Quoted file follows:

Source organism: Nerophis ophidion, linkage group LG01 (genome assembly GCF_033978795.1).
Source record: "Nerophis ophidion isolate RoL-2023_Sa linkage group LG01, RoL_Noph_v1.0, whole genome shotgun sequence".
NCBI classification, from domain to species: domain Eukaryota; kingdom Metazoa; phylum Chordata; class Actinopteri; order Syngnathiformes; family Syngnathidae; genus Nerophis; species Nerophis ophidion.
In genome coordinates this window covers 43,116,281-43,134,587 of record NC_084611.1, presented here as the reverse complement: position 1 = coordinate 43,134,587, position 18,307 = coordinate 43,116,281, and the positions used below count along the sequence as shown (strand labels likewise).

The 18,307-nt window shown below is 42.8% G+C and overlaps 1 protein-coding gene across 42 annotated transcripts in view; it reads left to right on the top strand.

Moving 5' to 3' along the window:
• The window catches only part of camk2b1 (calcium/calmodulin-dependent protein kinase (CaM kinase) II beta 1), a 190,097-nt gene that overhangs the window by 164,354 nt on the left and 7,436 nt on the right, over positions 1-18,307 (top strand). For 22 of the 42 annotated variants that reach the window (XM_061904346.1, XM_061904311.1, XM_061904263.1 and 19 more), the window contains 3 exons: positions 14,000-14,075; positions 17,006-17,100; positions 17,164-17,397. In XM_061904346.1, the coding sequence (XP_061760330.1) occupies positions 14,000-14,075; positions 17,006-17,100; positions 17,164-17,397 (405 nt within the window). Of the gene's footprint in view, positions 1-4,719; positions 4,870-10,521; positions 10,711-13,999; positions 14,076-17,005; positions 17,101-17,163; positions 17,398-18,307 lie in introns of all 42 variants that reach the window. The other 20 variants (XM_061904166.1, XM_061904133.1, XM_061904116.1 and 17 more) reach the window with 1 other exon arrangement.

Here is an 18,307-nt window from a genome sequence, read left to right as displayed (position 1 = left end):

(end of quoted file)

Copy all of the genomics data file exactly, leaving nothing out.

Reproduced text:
Source organism: Nerophis ophidion, linkage group LG01 (genome assembly GCF_033978795.1).
Source record: "Nerophis ophidion isolate RoL-2023_Sa linkage group LG01, RoL_Noph_v1.0, whole genome shotgun sequence".
NCBI classification, from domain to species: domain Eukaryota; kingdom Metazoa; phylum Chordata; class Actinopteri; order Syngnathiformes; family Syngnathidae; genus Nerophis; species Nerophis ophidion.
In genome coordinates this window covers 43,116,281-43,134,587 of record NC_084611.1, presented here as the reverse complement: position 1 = coordinate 43,134,587, position 18,307 = coordinate 43,116,281, and the positions used below count along the sequence as shown (strand labels likewise).

The 18,307-nt window shown below is 42.8% G+C and overlaps 1 protein-coding gene across 42 annotated transcripts in view; it reads left to right on the top strand.

Moving 5' to 3' along the window:
• The window catches only part of camk2b1 (calcium/calmodulin-dependent protein kinase (CaM kinase) II beta 1), a 190,097-nt gene that overhangs the window by 164,354 nt on the left and 7,436 nt on the right, over positions 1-18,307 (top strand). For 22 of the 42 annotated variants that reach the window (XM_061904346.1, XM_061904311.1, XM_061904263.1 and 19 more), the window contains 3 exons: positions 14,000-14,075; positions 17,006-17,100; positions 17,164-17,397. In XM_061904346.1, the coding sequence (XP_061760330.1) occupies positions 14,000-14,075; positions 17,006-17,100; positions 17,164-17,397 (405 nt within the window). Of the gene's footprint in view, positions 1-4,719; positions 4,870-10,521; positions 10,711-13,999; positions 14,076-17,005; positions 17,101-17,163; positions 17,398-18,307 lie in introns of all 42 variants that reach the window. The other 20 variants (XM_061904166.1, XM_061904133.1, XM_061904116.1 and 17 more) reach the window with 1 other exon arrangement.

Here is an 18,307-nt window from a genome sequence, read left to right as displayed (position 1 = left end):